On one level, of course, Christians can agree that mocking the religious beliefs of others is deplorable.  In fact, we face that kind of mockery ourselves.  Who can forget the piece of so-called art produced by Andres Serrano in which a crucifix was immersed in a jar of urine?  In more recent days, the exhibition of blasphemous nativity scenes has become something of a pop culture trend.

     So we can identify with the outrage that many Muslims feel when their religion is mocked.  Yet, while people of good will may disagree about the degree to which freedom of speech should allow blaspheming the sacred, this incident provides a stark contrast between the worldviews of Christianity, secularism, and radical Islam.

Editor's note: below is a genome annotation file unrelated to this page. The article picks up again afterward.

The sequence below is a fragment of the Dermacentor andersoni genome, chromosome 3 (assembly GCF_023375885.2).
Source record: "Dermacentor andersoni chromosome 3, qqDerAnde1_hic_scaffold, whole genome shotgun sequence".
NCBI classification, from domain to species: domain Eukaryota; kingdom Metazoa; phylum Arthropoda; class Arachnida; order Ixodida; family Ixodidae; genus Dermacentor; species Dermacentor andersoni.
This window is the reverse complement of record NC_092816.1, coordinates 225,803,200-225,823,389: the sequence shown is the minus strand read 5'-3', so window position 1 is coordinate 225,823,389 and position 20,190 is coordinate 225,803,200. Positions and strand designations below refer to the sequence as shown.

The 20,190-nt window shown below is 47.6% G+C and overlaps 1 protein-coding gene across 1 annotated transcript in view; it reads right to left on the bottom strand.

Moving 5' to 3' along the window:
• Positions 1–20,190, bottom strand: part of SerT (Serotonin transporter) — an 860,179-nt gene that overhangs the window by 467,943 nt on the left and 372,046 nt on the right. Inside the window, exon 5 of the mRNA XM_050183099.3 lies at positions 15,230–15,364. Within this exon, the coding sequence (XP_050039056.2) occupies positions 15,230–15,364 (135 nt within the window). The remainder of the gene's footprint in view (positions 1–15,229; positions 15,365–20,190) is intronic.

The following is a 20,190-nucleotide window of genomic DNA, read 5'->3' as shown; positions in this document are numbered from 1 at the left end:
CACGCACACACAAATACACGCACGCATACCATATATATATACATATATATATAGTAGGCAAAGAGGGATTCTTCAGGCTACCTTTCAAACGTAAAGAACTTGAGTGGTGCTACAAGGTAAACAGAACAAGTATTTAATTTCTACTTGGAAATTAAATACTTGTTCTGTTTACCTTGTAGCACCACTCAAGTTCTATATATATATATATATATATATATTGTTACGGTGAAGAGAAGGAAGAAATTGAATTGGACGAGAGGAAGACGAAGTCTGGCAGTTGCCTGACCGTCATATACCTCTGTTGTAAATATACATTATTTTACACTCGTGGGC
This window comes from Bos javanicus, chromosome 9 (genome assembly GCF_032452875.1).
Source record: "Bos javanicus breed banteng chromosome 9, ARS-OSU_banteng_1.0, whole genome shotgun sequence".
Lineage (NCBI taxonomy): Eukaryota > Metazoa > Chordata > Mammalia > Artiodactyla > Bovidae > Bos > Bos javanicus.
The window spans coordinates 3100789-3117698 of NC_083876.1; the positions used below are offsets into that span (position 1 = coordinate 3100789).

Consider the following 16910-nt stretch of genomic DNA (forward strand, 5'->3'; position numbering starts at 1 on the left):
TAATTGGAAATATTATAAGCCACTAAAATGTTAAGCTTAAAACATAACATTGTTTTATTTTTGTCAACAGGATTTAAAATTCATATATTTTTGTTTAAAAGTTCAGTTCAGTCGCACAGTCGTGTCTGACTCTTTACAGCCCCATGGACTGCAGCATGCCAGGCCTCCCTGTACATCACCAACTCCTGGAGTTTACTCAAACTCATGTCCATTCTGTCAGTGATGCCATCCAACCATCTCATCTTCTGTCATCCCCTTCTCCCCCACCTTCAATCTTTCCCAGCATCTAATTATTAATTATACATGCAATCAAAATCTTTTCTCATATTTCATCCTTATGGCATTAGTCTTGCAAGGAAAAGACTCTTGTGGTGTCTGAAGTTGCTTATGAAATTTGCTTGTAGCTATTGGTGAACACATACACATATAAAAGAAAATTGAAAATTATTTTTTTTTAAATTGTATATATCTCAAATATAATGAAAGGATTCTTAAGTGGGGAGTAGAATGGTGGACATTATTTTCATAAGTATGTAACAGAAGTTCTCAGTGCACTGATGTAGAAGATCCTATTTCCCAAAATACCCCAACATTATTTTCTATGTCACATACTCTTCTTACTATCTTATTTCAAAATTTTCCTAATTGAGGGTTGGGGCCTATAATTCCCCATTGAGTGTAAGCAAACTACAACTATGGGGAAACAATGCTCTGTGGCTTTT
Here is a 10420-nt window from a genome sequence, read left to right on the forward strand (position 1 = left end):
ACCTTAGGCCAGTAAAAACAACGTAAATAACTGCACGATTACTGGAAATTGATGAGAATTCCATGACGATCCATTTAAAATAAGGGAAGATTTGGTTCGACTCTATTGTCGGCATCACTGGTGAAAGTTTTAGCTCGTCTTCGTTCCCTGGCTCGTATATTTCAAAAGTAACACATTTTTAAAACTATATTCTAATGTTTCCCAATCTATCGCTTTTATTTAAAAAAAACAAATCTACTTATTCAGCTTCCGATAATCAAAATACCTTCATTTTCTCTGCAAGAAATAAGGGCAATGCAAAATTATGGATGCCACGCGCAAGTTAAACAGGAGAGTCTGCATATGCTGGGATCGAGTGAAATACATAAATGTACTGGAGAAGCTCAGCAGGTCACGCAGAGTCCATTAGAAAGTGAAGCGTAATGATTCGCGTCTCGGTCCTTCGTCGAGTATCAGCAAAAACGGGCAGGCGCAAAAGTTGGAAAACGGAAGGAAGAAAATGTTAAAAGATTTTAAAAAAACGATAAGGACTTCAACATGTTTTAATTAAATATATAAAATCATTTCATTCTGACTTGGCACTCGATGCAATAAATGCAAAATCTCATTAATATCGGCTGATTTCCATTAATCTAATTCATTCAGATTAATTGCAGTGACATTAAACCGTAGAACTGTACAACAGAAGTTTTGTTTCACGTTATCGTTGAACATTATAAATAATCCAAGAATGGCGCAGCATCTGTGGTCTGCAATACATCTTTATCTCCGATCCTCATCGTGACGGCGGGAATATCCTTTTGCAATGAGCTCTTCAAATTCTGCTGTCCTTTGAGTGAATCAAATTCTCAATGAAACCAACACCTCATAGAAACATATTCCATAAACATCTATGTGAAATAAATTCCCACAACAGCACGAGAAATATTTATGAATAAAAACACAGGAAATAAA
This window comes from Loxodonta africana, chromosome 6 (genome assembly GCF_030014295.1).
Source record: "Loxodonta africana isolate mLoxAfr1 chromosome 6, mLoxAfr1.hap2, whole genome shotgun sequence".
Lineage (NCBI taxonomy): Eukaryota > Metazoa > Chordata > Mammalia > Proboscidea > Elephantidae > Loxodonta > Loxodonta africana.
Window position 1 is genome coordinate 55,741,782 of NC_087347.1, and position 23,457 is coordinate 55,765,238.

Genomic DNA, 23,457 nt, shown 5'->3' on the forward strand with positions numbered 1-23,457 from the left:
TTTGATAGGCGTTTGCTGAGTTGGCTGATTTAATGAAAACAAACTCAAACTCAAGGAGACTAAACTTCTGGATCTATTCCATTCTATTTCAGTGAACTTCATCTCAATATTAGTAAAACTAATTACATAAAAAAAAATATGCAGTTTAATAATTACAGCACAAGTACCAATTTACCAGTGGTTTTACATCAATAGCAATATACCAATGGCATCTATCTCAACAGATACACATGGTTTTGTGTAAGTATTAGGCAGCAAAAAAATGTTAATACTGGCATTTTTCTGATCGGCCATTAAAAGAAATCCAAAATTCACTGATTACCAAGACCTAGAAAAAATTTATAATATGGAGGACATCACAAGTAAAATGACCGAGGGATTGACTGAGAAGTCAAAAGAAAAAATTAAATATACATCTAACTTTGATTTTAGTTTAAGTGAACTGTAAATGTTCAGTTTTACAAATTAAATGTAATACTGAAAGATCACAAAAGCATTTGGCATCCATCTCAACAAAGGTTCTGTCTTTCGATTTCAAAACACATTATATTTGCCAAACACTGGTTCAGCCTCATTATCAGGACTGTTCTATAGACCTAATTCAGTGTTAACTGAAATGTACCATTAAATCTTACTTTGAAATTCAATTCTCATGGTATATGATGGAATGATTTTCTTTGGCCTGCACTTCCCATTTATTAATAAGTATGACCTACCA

Secularism has no framework to understand the reaction of radical Islam, because the only thing sacred in secularism is personal autonomy.  And following that “all religions are alike” line of reasoning, many secularists fail to distinguish between religions.  So you’ll hear, as we did in the wake of the Paris terrorist attacks, comparisons between radical Islam and Christianity.  The most ridiculous comment perhaps in the history of MSNBC was uttered the other night, when First Look Media’s Eric Bates compared Jerry Falwell suing pornographer Larry Flynt in the 80’s with radical terrorists executing people in France, and all while host Alex Wagner nodded approvingly.  So appealing to law is the same as committing murder?

     But the massacre in Paris is a perfect example of how Christianity differs from Islam, especially radical Islam.  The Paris terrorists thought they were defending the honor of Muhammad and were being faithful to Islamic teachings by killing blasphemers.